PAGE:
Oddly, for one of the X100’s most harsh criticisms, low light shooting, I found it to be a jewel to work with, and I was very pleased with the results. Sure it takes care to be certain of your focus point, but like anything, once you get used to its intricacies; both positive and negative, they become practically insignificant.

And so, although not slung over my shoulder like the old film Nikon FE, my Fuji X100 is once again a constant and convenient companion in my coat pocket……My Journey (back) to the FujiFilm X100!

MY NIGHT ON COLFAX WITH MY FUJI X100:

“THE WICKEDEST STREET IN AMERICA“

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Want to write an article about  your favorite camera, lens or photo experience? It’s simple! Just write to me for details HERE!

Oct 092012
 

Night Time Street Shooting with the Sony RX1..AMAZING High ISO Samples.

Ok guys, I promised more and more and more on this hot camera so here is MORE! Just returned from a late night walk and am BLOWN AWAY by the high ISO and usability of the RX1 on the street late at night. The camera is fast, responsive, silent and shooting at ISO 25,600 in B&W is IMO..beautiful.

I will keep this post short in text as I have to get some sleep as I have an early and VERY long day tomorrow (when the official shooting begins with the new Sony cameras) which will be jammed packed shooting from 7am to 10PM. (am writing this at 1am).

So with that said I just want to share some photos from the late night walk. Things I like about the RX1 after a day? Size, weight, speed, lens, and build quality. I will admit that shooting in low light at night did result in a few AF misses but it was not any worse than most other cameras when shooting in the dark. On a few occasions the camera hunted when the light got REAL low and a couple of times focused on what was behind my subject. When I put it into MF mode using focus peaking it worked VERY well. Remember this is NOT final firmware so maybe Sony can improve on this. They say they are improving the IQ some as well so we shall see.

EXIF is embedded on all shots below and you must click them for a larger view. Also, when I get home next week I will write more in-depth on the RX1 with crops and processed shots as well. After that Sony should be sending me one soon for an “official review”. The thoughts I am posting now are just my 1st look thoughts and samples.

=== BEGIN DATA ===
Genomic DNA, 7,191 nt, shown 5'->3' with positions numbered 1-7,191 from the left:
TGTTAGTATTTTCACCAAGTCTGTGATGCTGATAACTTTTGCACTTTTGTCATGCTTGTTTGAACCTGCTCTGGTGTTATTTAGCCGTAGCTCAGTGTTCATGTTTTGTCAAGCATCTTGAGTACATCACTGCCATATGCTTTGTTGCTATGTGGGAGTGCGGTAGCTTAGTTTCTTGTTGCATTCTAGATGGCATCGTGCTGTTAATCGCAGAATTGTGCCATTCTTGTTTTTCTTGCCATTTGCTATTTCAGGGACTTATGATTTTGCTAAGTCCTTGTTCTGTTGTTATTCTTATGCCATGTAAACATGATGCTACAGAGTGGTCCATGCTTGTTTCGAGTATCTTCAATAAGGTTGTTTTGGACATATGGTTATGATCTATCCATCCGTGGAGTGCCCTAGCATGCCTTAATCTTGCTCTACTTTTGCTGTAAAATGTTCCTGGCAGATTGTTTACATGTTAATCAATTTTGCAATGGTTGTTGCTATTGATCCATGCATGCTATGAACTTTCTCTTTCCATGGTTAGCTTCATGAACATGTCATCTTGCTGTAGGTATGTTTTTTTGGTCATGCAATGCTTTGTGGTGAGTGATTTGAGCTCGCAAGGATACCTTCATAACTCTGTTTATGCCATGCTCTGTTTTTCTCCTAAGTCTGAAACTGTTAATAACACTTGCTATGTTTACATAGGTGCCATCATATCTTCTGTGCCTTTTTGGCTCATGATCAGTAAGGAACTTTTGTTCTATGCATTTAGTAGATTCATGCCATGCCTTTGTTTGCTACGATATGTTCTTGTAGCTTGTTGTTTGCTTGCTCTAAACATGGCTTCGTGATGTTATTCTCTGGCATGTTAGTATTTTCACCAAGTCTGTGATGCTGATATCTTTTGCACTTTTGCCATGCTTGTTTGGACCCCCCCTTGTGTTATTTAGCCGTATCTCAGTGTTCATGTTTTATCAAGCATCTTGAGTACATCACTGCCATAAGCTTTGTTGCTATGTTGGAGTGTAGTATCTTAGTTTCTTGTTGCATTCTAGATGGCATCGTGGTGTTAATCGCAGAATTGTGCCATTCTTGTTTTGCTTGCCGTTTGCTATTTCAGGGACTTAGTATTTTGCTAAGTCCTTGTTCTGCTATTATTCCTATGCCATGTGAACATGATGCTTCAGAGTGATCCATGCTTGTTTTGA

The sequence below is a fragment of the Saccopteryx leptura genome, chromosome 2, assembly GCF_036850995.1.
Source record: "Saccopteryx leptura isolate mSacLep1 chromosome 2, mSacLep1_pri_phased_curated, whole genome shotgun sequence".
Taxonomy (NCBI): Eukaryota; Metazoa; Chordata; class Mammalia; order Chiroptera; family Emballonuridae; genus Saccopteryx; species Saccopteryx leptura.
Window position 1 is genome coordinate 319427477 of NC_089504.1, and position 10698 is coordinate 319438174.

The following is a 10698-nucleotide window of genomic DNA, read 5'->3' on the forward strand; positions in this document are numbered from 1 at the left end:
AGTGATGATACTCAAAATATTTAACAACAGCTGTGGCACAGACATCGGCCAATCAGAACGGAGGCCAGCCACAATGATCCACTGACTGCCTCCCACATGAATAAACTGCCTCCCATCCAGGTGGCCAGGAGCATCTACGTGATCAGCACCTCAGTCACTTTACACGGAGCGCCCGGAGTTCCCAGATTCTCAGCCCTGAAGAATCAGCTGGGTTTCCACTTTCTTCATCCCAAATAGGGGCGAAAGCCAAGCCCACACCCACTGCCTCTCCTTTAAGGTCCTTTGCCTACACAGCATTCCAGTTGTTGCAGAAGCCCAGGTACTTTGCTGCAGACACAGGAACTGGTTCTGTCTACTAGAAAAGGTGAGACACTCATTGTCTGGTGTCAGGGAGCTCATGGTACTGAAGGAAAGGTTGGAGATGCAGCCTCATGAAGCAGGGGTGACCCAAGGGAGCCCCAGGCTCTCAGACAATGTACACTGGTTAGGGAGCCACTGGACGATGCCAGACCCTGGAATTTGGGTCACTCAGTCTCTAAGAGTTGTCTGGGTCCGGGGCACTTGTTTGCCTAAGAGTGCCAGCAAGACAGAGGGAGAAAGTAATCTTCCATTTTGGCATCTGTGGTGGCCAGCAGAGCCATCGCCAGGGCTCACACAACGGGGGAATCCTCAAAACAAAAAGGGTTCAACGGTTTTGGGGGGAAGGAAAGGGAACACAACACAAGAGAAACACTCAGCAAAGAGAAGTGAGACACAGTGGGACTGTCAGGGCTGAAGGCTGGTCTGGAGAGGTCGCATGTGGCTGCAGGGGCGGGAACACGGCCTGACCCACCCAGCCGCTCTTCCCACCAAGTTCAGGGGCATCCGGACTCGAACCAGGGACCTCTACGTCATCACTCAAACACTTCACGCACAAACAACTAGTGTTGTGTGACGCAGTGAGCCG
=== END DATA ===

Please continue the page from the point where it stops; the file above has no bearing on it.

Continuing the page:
After tonight’s walk it made me really get excited again about this camera because it does low light/night VERY well. The high ISO is nothing short of astonishing and just think, every image here is an OOC JPEG without noise reduction. ISO 25,600 is VERY usable for gritty B&W street shooting. Pair that with the super sharp and soulful Zeiss 35 f/2 and well…where did I put that spare $2700?

BTW, San Francisco is AWESOME and I hope to come back really soon when I can spend some quality time here.

ISO 6400 direct from camera JPEG – click for larger – Noise Reduction turned OFF!

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With an f/2 lens you really do not need higher ISO when you have light so this was the lowest ISO of the night, 160 – OOC JPEG in Standard Color mode..

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ISO 5000 – OOC JPEG – NR OFF!

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ISO 2500 – NR OFF

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ISO 8000 – YES, 8,000 – NR turned OFF

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Now we get down to business…ISO 25,600 – NR OFF!

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ISO 25,600 – the lens and sensor combo are stunning…ZERO NOISE REDUCTION! and this is a JPEG direct from camera!

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ISO 25,600 – Direct JPEG, NO NR!

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And a color shot at ISO 25,600 – retains all detail and sharpness – NO NR, direct from camera JPEG!

Pre-Order the RX1 at Amazon

Pre-Order the RX1 at B&H Photo